By instituting a monthly price-by-committee review process, which is meant to be based on global oil prices, Oman is hoping to inject a measure of regularity and market logic into fuel pricing. Ahmed Al Haddabi, vice-chairman of the sultanate’s Majlis Al Shura economic panel, told local press in April 2016 that there are no plans to cap the cost at the pumps if the global oil price continues to rise. Given that the amount of subsidy burden passed on to consumers will go up in a scenario involving rising oil prices, the government alignment of domestic petrol prices with international oil prices represents an institutional control for public finances deficit.

As a result of deregulation and the corresponding rise in diesel prices from 146 baisas ($0.38) per litre in January to 178 baisas ($0.46) in August 2016, the cost of transporting commodities has increased in the domestic market. The impact has been felt, directly or indirectly, in major non-petroleum industries, including transportation, textiles and the auto industry. The rise in fuel prices, particularly diesel, is also creating an added burden for companies by increasing operational costs. As such, companies are factoring these costs into their budget forecasts.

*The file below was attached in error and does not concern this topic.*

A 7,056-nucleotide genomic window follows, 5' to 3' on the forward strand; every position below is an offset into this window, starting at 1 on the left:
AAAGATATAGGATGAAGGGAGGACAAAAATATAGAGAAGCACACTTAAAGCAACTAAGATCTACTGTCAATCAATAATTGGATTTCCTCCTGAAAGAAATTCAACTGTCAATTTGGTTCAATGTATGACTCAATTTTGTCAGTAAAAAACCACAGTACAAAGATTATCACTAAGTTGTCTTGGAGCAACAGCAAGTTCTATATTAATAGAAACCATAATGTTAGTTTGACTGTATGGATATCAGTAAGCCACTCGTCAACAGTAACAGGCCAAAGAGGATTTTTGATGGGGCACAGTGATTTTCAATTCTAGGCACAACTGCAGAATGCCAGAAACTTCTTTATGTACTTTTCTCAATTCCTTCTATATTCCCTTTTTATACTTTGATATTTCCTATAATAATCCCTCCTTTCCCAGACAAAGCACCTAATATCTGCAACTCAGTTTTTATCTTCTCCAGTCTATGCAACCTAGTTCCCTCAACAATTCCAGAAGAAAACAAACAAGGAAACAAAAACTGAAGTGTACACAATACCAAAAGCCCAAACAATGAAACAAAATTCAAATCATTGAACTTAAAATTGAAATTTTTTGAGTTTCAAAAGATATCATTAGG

Motorists, too, have been affected. Before fuel subsidies ended on January 15, 2016, the price of super-grade petrol (M95) was 120 baisas ($0.31) per litre and regular grade (M90) was 114 baisas ($0.30). Seven months later, the price of super grade had increased to 166 baisas ($0.43) per litre, and regular grade had risen to 156 baisas ($0.41). Firms licensed by the MOG to distribute and supply automotive fuels across the sultanate, namely Shell Oman Marketing Company, Oman Oil Marketing Company and Al Maha Petroleum Products Marketing Company, all reported earnings growth averaging around 9% for the first half of 2016. The three firms attributed the uptick in sales revenues primarily to fuel price reform by the Omani government.